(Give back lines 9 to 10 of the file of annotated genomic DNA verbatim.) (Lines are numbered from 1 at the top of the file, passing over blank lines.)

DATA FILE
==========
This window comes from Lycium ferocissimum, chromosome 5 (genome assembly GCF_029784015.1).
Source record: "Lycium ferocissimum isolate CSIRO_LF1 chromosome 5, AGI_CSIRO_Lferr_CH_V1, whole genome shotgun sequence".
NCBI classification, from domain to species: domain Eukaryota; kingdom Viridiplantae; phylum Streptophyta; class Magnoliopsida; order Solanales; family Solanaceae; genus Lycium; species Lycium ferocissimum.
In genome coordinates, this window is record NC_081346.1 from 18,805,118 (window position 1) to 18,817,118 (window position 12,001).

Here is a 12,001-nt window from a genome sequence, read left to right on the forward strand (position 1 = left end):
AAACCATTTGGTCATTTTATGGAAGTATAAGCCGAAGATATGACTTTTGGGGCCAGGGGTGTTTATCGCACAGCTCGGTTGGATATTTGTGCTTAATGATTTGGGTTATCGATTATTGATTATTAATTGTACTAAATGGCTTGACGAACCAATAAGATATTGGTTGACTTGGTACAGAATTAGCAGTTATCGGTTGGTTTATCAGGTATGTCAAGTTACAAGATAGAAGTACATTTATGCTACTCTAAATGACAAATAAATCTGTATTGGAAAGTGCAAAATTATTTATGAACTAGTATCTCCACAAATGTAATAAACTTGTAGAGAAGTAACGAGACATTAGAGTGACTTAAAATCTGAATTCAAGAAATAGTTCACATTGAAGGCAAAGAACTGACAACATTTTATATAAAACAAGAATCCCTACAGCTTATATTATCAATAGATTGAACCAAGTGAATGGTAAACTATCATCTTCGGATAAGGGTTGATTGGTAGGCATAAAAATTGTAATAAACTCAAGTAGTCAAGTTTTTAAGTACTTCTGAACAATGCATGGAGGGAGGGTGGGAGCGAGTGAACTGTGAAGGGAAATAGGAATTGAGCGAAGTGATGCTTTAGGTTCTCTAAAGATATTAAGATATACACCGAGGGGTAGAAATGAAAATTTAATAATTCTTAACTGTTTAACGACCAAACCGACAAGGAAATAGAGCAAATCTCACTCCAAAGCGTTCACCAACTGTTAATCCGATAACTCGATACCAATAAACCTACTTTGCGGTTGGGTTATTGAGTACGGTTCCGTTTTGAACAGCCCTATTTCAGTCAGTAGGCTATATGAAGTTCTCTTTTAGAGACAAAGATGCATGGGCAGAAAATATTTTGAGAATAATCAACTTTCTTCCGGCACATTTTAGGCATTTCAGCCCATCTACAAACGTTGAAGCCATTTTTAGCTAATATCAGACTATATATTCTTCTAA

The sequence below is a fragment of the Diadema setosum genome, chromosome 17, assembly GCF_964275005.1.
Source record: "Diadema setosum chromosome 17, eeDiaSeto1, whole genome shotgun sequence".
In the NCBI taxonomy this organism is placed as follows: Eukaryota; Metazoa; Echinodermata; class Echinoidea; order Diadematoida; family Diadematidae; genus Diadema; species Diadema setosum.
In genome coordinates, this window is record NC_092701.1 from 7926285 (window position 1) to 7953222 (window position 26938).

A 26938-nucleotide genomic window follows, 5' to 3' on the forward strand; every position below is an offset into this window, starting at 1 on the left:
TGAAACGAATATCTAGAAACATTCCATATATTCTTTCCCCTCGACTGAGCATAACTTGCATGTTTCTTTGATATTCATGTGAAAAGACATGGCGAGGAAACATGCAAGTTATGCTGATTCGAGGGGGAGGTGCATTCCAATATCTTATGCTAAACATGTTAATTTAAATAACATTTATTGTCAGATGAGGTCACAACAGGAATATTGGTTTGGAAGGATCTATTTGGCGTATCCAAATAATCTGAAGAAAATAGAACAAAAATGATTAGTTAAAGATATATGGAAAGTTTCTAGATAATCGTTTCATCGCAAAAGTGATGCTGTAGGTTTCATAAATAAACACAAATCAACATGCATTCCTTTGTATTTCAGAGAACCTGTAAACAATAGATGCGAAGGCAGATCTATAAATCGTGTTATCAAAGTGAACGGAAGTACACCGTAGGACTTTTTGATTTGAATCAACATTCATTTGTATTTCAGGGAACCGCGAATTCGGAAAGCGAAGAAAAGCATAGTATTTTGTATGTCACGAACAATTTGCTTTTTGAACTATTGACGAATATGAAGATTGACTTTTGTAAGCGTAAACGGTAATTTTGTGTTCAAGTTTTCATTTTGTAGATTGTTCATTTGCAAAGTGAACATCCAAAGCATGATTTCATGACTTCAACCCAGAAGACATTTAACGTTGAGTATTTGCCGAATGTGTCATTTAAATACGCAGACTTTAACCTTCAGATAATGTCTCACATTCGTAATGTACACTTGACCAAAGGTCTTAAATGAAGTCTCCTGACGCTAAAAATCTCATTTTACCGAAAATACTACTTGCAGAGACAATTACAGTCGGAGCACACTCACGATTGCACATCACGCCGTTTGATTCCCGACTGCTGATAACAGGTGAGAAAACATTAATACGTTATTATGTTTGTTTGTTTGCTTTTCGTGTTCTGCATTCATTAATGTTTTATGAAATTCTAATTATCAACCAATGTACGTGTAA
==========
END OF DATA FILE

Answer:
In the NCBI taxonomy this organism is placed as follows: Eukaryota; Metazoa; Echinodermata; class Echinoidea; order Diadematoida; family Diadematidae; genus Diadema; species Diadema setosum.
In genome coordinates, this window is record NC_092701.1 from 7926285 (window position 1) to 7953222 (window position 26938).